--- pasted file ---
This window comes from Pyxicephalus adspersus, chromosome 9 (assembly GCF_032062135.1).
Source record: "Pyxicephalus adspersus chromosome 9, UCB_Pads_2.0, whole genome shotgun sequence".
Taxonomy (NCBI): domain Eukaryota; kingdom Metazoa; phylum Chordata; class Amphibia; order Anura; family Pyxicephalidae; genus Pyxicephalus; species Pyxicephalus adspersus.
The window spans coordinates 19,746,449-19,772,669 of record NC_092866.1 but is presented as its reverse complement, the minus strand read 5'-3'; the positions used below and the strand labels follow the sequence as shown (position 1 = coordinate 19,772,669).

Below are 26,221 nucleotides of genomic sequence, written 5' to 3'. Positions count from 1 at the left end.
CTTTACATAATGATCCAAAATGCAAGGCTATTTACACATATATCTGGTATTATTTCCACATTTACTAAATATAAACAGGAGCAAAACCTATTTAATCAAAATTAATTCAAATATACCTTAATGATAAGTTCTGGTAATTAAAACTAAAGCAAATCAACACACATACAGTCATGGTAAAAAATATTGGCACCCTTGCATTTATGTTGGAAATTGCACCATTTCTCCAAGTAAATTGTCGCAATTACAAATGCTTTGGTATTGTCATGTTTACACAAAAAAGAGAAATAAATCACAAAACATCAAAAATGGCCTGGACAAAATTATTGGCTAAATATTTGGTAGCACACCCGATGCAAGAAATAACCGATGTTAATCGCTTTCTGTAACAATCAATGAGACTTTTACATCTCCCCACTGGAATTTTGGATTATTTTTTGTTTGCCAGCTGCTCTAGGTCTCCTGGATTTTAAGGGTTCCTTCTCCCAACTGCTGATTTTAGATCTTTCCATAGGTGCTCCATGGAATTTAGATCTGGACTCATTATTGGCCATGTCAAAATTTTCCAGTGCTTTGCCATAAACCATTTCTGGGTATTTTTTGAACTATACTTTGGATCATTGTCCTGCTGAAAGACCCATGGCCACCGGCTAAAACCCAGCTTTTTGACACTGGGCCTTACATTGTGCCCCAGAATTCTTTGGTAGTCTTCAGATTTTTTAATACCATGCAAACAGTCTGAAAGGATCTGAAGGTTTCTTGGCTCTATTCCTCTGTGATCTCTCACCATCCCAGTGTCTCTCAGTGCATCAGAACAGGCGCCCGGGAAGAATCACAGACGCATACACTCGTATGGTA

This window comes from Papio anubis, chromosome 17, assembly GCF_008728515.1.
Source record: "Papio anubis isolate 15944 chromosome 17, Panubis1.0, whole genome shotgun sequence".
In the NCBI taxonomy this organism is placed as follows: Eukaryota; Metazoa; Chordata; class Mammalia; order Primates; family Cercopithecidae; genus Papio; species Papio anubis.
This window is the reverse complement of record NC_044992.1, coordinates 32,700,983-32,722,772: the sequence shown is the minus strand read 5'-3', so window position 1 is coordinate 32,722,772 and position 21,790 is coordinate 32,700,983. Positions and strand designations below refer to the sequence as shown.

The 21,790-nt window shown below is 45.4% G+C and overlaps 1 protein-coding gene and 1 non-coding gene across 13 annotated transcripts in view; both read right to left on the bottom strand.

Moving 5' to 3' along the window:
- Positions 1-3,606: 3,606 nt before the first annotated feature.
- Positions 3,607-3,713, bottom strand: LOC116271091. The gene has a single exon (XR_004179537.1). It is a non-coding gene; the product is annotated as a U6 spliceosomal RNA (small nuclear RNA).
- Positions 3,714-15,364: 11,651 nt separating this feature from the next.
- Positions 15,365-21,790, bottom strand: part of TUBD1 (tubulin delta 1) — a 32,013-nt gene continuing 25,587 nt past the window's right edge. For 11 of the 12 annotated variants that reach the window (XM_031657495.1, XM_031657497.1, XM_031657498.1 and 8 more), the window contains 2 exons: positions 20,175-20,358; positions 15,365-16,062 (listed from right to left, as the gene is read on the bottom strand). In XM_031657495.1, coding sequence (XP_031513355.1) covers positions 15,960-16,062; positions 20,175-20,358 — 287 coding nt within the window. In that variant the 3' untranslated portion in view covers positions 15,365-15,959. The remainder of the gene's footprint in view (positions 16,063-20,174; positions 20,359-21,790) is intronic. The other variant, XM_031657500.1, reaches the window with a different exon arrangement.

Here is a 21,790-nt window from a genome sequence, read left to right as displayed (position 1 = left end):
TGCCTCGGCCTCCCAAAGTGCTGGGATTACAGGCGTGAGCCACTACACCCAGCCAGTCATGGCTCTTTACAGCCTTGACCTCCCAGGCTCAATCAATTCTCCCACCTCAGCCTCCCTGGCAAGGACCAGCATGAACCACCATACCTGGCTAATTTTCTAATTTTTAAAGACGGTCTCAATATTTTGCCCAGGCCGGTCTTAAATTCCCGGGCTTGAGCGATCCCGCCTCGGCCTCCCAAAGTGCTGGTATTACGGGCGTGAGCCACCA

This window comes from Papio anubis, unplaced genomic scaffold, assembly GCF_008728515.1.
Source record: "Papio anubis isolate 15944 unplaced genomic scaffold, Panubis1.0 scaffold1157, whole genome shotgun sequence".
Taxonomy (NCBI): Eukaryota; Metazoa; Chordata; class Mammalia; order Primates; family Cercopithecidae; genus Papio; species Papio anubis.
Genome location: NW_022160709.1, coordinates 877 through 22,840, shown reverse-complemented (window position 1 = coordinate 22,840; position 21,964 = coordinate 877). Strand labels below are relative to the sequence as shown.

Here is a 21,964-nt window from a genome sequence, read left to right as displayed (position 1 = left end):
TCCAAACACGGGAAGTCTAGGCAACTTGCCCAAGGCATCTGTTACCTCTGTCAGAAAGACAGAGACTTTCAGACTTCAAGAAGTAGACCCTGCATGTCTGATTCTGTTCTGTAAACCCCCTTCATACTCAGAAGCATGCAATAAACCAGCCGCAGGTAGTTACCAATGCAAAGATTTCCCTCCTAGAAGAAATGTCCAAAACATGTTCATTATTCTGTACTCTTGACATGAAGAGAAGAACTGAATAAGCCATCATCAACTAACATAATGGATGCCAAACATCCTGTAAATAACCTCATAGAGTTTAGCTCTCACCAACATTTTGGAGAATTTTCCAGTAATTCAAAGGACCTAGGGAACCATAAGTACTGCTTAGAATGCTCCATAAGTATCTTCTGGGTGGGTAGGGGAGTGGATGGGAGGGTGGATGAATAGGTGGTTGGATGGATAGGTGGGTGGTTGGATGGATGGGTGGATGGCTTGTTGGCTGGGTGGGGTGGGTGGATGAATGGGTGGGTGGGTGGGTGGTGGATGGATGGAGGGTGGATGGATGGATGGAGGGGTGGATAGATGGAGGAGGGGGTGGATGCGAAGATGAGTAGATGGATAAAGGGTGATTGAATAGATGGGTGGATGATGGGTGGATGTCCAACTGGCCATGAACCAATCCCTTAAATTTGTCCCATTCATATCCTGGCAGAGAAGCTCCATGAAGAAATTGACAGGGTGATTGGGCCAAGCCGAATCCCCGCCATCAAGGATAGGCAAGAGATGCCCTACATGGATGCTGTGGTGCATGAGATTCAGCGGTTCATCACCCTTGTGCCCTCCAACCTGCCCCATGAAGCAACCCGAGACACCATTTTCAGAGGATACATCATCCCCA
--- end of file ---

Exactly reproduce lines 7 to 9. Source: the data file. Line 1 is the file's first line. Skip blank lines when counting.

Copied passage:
This window comes from Papio anubis, chromosome 17, assembly GCF_008728515.1.
Source record: "Papio anubis isolate 15944 chromosome 17, Panubis1.0, whole genome shotgun sequence".
In the NCBI taxonomy this organism is placed as follows: Eukaryota; Metazoa; Chordata; class Mammalia; order Primates; family Cercopithecidae; genus Papio; species Papio anubis.